ALAMO, TEXAS (BLOOMBERG) - President Donald Trump said he is not at risk of being removed from office after encouraging supporters who went on to attack the US Capitol last week - but suggested President-elect Joe Biden could be.
"The 25th Amendment is of zero risk to me but will come back to haunt Joe Biden and the Biden administration," Trump said on Tuesday (Jan 12) near Alamo, Texas, referring to a constitutional amendment that lays out a process for the president's Cabinet to remove him.
He did not elaborate on how it might be used against Biden.
Democrats have called for Trump to be removed from office after last Wednesday's riot that left five people dead including a Capitol Police officer.
The incident led to his ban from major social media platforms and set in motion plans in the House to impeach him again.
"The impeachment hoax is a continuation of the greatest and most vicious witch hunt in the history of our country and is causing tremendous anger and division and pain, far greater than most people will ever understand, which is very dangerous for the USA, especially at this very tender time," Trump said in remarks next to a section of his signature border wall.
Vice-President Mike Pence signalled that would not invoke the 25th Amendment after the two men met on Monday at the White House, the first time they had spoken since Wendesday.
Pence was initially furious at Trump after hundreds of the president's supporters breached the Capitol, disrupting the count of Electoral College votes and causing the vice-president and lawmakers to flee the House and Senate chambers.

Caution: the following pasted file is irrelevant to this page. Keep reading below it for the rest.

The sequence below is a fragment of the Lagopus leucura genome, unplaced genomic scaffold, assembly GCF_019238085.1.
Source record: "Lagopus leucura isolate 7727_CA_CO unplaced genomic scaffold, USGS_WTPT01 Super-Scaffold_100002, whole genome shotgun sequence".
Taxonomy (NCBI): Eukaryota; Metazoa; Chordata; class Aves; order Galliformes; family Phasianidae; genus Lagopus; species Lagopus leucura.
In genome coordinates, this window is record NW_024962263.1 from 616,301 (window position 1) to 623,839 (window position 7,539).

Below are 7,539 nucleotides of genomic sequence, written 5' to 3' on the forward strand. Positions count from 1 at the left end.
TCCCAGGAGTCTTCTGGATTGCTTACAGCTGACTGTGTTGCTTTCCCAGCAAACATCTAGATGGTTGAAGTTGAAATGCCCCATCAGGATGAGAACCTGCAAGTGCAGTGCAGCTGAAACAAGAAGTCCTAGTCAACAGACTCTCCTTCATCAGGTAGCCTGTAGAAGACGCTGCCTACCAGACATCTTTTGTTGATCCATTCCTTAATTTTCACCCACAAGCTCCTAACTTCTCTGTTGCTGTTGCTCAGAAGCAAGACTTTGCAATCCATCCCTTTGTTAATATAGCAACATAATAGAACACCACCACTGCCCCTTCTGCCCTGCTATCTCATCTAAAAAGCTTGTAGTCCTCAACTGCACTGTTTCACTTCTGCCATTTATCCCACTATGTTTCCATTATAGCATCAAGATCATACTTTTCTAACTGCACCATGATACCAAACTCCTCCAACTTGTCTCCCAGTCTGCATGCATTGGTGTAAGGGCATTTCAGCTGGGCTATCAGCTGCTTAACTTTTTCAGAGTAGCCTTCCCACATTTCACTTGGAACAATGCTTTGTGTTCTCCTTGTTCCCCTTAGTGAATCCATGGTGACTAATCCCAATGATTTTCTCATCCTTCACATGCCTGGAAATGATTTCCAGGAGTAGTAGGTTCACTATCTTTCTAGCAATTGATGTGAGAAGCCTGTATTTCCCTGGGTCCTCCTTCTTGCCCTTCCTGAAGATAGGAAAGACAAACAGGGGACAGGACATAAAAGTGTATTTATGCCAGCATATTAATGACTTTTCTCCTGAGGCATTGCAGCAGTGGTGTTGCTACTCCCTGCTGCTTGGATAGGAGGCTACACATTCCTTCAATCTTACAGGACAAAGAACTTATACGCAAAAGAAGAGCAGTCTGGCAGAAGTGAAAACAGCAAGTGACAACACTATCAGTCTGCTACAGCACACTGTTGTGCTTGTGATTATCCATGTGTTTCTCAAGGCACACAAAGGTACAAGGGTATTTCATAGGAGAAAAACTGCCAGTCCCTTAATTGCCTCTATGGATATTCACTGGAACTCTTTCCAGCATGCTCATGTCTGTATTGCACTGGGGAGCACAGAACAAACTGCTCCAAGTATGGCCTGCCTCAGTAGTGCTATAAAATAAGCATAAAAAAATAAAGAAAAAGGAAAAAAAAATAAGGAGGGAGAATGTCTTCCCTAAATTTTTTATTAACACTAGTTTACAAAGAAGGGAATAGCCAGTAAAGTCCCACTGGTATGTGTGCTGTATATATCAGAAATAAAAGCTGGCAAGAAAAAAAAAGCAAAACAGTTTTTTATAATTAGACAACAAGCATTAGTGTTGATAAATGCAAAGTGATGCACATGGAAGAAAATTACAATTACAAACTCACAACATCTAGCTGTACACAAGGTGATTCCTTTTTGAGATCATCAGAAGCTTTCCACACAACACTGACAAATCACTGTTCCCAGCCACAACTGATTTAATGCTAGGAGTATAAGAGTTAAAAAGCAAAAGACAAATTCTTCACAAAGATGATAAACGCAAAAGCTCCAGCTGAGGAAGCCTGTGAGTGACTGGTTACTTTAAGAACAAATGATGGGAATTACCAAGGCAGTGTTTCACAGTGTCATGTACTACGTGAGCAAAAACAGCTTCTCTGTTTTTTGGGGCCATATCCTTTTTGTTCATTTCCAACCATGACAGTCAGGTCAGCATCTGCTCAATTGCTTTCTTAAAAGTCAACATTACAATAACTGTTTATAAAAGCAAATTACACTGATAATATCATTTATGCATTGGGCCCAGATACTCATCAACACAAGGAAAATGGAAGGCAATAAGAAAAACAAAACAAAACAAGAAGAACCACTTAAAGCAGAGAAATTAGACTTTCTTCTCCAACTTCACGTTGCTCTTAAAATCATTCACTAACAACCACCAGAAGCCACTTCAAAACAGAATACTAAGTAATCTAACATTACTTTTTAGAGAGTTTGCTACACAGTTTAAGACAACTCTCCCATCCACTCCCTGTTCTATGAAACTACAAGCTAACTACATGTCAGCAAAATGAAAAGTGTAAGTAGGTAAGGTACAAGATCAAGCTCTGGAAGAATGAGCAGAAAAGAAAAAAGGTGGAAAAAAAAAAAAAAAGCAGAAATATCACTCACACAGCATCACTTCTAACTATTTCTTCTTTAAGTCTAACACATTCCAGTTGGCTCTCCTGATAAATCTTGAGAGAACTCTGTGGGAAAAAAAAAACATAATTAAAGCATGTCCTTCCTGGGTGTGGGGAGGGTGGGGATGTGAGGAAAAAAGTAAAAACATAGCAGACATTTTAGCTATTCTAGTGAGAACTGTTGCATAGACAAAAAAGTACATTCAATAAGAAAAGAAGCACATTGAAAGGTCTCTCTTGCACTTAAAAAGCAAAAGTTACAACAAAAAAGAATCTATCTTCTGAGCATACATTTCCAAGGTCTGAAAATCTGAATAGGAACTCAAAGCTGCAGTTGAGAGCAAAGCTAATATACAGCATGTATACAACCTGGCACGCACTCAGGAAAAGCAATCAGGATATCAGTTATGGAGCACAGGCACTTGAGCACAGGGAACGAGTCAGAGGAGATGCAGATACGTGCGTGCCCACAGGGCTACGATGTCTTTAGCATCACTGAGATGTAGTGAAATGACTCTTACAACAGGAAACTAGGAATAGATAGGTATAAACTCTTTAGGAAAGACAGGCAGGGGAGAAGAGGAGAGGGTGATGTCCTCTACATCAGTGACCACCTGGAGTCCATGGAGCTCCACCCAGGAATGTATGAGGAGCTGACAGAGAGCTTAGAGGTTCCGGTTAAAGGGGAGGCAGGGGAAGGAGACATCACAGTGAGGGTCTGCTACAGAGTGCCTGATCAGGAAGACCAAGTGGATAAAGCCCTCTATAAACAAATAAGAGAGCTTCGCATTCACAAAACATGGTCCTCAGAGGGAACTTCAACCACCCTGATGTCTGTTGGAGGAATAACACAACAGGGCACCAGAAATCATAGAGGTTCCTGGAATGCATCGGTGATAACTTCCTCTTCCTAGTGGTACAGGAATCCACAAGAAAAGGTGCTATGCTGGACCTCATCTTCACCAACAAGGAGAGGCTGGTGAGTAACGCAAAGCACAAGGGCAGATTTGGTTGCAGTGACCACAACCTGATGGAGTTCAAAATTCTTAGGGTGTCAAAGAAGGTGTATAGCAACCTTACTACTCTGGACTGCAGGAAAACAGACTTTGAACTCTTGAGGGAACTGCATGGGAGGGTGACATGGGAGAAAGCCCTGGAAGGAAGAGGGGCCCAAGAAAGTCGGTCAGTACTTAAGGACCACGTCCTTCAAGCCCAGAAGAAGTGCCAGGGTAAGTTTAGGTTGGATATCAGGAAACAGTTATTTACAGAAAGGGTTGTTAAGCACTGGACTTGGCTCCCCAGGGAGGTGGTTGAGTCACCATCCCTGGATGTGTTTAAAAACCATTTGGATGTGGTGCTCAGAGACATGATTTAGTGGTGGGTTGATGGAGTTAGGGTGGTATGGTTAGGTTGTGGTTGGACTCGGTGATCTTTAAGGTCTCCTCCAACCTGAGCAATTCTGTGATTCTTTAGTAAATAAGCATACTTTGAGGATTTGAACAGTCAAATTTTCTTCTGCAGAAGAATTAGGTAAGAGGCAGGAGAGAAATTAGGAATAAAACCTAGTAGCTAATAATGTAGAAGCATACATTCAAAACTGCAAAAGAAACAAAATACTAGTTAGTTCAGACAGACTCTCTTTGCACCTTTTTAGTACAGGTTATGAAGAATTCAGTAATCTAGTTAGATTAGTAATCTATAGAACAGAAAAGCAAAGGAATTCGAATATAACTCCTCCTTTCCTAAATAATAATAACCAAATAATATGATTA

The episode raised the prospect that Pence might act to invoke the 25th Amendment to the Constitution, which allows the vice-president and a majority of the Cabinet to remove the president from office - a move encouraged by Democratic members of Congress.
But Pence has privately dismissed the idea as not feasible, according to one person familiar with the matter.
In their meeting, Pence and Trump agreed to work together for the remainder of their term, according to a senior administration official.
The discussion added to indications that Trump has no plans to resign before Biden's Jan 20 inauguration.
House Democrats are seeking to hold Trump accountable for the riot if Pence fails to act against the president.
Lawmakers pushed forward on Tuesday with their plans to impeach Trump for a second time, introducing a resolution accusing Trump of "incitement of an insurrection."
Tuesday's event was staged like a rally. Trump's normal campaign soundtrack played from loudspeakers and a giant American flag was flown. But the only attendees were border personnel, who mostly sat silently and shifted in their seats throughout Trump's remarks, which lasted about 22 minutes.
At the conclusion, the Village People's YMCA blared on the speakers, the signature ending to his 2020 campaign rallies where Trump would linger on stage, pumping his fists and dancing to adoring crowds. On Tuesday, Trump simply walked off stage and into his vehicle before the first refrain.